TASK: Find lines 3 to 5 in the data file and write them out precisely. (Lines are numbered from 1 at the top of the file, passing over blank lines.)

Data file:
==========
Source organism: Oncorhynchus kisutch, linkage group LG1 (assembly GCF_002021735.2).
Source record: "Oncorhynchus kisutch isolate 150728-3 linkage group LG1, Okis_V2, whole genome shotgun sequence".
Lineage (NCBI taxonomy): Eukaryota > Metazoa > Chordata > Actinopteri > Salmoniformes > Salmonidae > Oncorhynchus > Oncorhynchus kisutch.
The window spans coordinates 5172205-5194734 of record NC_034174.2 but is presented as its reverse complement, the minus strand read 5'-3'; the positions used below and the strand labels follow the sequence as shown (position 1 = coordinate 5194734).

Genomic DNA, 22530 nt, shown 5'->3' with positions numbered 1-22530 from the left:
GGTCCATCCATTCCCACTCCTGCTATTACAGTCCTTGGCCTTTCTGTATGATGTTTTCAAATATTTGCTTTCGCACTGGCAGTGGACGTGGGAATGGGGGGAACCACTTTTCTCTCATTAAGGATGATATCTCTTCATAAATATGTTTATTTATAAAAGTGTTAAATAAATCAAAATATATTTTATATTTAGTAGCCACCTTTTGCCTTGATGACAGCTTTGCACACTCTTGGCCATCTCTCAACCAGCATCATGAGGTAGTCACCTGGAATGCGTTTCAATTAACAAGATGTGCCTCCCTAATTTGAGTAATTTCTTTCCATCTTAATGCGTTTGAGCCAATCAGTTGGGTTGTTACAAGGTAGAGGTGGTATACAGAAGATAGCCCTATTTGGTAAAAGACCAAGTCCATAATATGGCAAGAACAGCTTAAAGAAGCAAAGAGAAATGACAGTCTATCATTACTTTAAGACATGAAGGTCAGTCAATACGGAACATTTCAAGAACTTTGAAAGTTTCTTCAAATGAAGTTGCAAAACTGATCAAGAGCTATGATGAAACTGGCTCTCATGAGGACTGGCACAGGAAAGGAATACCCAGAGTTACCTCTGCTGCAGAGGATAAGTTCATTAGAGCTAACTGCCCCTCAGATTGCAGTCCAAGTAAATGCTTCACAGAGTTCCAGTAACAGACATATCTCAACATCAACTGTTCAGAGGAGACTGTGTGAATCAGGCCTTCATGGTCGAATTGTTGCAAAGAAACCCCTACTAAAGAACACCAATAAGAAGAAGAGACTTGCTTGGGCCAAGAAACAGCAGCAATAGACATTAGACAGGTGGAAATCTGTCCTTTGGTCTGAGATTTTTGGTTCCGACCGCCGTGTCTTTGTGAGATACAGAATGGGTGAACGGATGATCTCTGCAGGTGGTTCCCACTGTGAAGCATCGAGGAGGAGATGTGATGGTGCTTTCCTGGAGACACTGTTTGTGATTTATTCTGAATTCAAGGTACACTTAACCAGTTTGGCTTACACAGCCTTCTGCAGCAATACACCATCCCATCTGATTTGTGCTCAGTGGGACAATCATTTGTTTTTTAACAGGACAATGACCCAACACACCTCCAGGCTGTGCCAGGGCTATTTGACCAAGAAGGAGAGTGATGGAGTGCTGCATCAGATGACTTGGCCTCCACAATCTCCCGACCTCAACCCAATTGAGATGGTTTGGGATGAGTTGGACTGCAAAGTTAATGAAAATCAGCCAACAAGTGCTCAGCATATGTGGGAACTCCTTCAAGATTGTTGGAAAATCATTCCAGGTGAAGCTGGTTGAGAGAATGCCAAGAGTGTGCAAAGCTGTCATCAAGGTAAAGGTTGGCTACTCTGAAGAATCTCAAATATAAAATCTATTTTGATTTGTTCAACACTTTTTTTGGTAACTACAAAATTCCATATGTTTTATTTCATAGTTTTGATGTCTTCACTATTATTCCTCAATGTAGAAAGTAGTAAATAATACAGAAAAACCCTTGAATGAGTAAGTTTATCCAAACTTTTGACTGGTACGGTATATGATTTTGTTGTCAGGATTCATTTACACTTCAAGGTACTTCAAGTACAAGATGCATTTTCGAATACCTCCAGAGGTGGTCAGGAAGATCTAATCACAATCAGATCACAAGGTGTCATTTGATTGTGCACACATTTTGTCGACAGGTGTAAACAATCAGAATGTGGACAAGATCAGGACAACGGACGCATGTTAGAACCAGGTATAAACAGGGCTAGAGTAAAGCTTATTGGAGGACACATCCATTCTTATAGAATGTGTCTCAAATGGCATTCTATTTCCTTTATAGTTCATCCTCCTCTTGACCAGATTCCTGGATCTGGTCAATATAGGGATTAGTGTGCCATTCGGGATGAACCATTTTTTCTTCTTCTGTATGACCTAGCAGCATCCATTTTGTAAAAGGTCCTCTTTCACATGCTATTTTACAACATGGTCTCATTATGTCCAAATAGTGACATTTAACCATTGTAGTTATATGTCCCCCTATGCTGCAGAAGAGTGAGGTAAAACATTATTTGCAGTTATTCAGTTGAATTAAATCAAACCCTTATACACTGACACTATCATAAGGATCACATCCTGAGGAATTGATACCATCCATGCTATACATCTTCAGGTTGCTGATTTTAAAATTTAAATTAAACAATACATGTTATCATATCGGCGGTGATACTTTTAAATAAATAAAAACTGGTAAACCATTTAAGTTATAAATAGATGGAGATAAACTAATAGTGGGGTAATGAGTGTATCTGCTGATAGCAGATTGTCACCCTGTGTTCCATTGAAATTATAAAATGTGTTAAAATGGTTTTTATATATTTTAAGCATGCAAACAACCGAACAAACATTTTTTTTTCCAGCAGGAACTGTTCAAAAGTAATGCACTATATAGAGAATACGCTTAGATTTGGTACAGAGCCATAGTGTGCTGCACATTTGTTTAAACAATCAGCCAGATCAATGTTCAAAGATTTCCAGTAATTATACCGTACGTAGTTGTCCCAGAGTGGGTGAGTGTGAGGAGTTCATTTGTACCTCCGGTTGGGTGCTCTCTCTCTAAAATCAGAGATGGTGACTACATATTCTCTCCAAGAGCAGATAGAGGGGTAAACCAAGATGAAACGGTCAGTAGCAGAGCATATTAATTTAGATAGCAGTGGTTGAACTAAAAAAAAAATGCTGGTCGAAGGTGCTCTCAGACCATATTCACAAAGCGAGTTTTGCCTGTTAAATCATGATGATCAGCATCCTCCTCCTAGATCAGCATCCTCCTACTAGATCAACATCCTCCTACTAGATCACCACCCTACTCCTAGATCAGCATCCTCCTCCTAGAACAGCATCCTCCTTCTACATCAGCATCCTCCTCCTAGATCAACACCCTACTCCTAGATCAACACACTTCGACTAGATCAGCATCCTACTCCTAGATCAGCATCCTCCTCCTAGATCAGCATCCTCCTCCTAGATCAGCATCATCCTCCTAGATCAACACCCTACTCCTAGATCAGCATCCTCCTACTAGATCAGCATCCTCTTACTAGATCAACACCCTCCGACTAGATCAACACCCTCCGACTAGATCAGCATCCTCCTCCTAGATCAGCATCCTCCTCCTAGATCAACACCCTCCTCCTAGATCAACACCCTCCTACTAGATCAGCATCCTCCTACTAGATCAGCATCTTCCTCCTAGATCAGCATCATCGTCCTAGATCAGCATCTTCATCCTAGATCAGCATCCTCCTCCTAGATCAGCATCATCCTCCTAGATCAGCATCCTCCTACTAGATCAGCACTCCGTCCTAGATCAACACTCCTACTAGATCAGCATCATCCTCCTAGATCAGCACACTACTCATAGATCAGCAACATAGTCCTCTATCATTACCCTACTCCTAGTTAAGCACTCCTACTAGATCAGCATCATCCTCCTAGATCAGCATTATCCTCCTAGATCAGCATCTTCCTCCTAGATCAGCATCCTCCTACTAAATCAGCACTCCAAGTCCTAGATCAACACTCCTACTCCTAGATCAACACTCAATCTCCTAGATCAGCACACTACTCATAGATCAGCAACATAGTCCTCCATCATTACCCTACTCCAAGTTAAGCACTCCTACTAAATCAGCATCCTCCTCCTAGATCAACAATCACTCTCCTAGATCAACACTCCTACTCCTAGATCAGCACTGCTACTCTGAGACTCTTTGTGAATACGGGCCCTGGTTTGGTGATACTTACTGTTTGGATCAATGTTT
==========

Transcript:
Lineage (NCBI taxonomy): Eukaryota > Metazoa > Chordata > Actinopteri > Salmoniformes > Salmonidae > Oncorhynchus > Oncorhynchus kisutch.
The window spans coordinates 5172205-5194734 of record NC_034174.2 but is presented as its reverse complement, the minus strand read 5'-3'; the positions used below and the strand labels follow the sequence as shown (position 1 = coordinate 5194734).

Genomic DNA, 22530 nt, shown 5'->3' with positions numbered 1-22530 from the left: